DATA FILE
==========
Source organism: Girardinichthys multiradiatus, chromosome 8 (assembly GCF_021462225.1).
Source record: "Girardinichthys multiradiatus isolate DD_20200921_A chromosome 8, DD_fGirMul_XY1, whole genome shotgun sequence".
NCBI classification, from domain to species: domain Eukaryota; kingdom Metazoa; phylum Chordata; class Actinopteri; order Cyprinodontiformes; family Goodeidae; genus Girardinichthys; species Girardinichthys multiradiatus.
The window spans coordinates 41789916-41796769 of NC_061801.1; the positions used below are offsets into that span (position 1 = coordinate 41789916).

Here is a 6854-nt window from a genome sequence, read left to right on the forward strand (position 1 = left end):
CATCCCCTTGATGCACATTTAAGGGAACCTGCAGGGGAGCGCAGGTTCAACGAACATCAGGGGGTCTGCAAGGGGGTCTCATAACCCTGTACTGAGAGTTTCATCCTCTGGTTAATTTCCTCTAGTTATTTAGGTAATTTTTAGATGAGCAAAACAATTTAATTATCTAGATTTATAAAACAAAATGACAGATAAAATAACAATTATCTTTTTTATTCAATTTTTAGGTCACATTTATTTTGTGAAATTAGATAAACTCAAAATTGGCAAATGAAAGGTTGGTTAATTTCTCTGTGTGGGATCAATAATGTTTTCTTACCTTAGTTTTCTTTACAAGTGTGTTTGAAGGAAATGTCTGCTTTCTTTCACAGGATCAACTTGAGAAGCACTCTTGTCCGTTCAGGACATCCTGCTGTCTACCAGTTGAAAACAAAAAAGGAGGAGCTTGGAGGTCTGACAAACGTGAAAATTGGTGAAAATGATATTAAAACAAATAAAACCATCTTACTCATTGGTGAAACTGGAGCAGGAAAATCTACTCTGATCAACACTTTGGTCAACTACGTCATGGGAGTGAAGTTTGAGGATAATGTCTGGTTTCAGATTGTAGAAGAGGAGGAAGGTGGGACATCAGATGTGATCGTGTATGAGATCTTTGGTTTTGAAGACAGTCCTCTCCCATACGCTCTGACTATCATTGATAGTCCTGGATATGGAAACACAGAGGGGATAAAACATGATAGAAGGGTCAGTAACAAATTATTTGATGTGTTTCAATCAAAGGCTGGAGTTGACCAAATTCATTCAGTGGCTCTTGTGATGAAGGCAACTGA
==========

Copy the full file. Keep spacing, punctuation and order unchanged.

Source organism: Girardinichthys multiradiatus, chromosome 8 (assembly GCF_021462225.1).
Source record: "Girardinichthys multiradiatus isolate DD_20200921_A chromosome 8, DD_fGirMul_XY1, whole genome shotgun sequence".
NCBI classification, from domain to species: domain Eukaryota; kingdom Metazoa; phylum Chordata; class Actinopteri; order Cyprinodontiformes; family Goodeidae; genus Girardinichthys; species Girardinichthys multiradiatus.
The window spans coordinates 41789916-41796769 of NC_061801.1; the positions used below are offsets into that span (position 1 = coordinate 41789916).

Here is a 6854-nt window from a genome sequence, read left to right on the forward strand (position 1 = left end):
CATCCCCTTGATGCACATTTAAGGGAACCTGCAGGGGAGCGCAGGTTCAACGAACATCAGGGGGTCTGCAAGGGGGTCTCATAACCCTGTACTGAGAGTTTCATCCTCTGGTTAATTTCCTCTAGTTATTTAGGTAATTTTTAGATGAGCAAAACAATTTAATTATCTAGATTTATAAAACAAAATGACAGATAAAATAACAATTATCTTTTTTATTCAATTTTTAGGTCACATTTATTTTGTGAAATTAGATAAACTCAAAATTGGCAAATGAAAGGTTGGTTAATTTCTCTGTGTGGGATCAATAATGTTTTCTTACCTTAGTTTTCTTTACAAGTGTGTTTGAAGGAAATGTCTGCTTTCTTTCACAGGATCAACTTGAGAAGCACTCTTGTCCGTTCAGGACATCCTGCTGTCTACCAGTTGAAAACAAAAAAGGAGGAGCTTGGAGGTCTGACAAACGTGAAAATTGGTGAAAATGATATTAAAACAAATAAAACCATCTTACTCATTGGTGAAACTGGAGCAGGAAAATCTACTCTGATCAACACTTTGGTCAACTACGTCATGGGAGTGAAGTTTGAGGATAATGTCTGGTTTCAGATTGTAGAAGAGGAGGAAGGTGGGACATCAGATGTGATCGTGTATGAGATCTTTGGTTTTGAAGACAGTCCTCTCCCATACGCTCTGACTATCATTGATAGTCCTGGATATGGAAACACAGAGGGGATAAAACATGATAGAAGGGTCAGTAACAAATTATTTGATGTGTTTCAATCAAAGGCTGGAGTTGACCAAATTCATTCAGTGGCTCTTGTGATGAAGGCAACTGA